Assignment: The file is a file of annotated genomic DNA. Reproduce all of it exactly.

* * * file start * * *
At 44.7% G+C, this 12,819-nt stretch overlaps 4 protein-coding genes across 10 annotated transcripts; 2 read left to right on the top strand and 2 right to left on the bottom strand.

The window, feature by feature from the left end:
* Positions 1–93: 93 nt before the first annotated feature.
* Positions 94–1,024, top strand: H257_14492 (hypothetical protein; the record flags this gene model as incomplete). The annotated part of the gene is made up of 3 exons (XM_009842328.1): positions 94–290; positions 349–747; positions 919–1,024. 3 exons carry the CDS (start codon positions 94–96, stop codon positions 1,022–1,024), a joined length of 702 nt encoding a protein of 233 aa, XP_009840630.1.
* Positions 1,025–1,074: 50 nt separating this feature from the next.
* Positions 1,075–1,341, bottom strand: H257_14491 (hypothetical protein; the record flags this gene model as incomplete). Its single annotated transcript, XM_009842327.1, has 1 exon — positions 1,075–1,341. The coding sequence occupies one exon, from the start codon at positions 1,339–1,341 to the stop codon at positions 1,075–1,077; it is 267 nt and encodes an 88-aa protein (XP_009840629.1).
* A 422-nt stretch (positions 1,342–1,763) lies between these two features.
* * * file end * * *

At 44.7% G+C, this 12,819-nt stretch overlaps 4 protein-coding genes across 10 annotated transcripts; 2 read left to right on the top strand and 2 right to left on the bottom strand.

The window, feature by feature from the left end:
* Positions 1–93: 93 nt before the first annotated feature.
* Positions 94–1,024, top strand: H257_14492 (hypothetical protein; the record flags this gene model as incomplete). The annotated part of the gene is made up of 3 exons (XM_009842328.1): positions 94–290; positions 349–747; positions 919–1,024. 3 exons carry the CDS (start codon positions 94–96, stop codon positions 1,022–1,024), a joined length of 702 nt encoding a protein of 233 aa, XP_009840630.1.
* Positions 1,025–1,074: 50 nt separating this feature from the next.
* Positions 1,075–1,341, bottom strand: H257_14491 (hypothetical protein; the record flags this gene model as incomplete). Its single annotated transcript, XM_009842327.1, has 1 exon — positions 1,075–1,341. The coding sequence occupies one exon, from the start codon at positions 1,339–1,341 to the stop codon at positions 1,075–1,077; it is 267 nt and encodes an 88-aa protein (XP_009840629.1).
* A 422-nt stretch (positions 1,342–1,763) lies between these two features.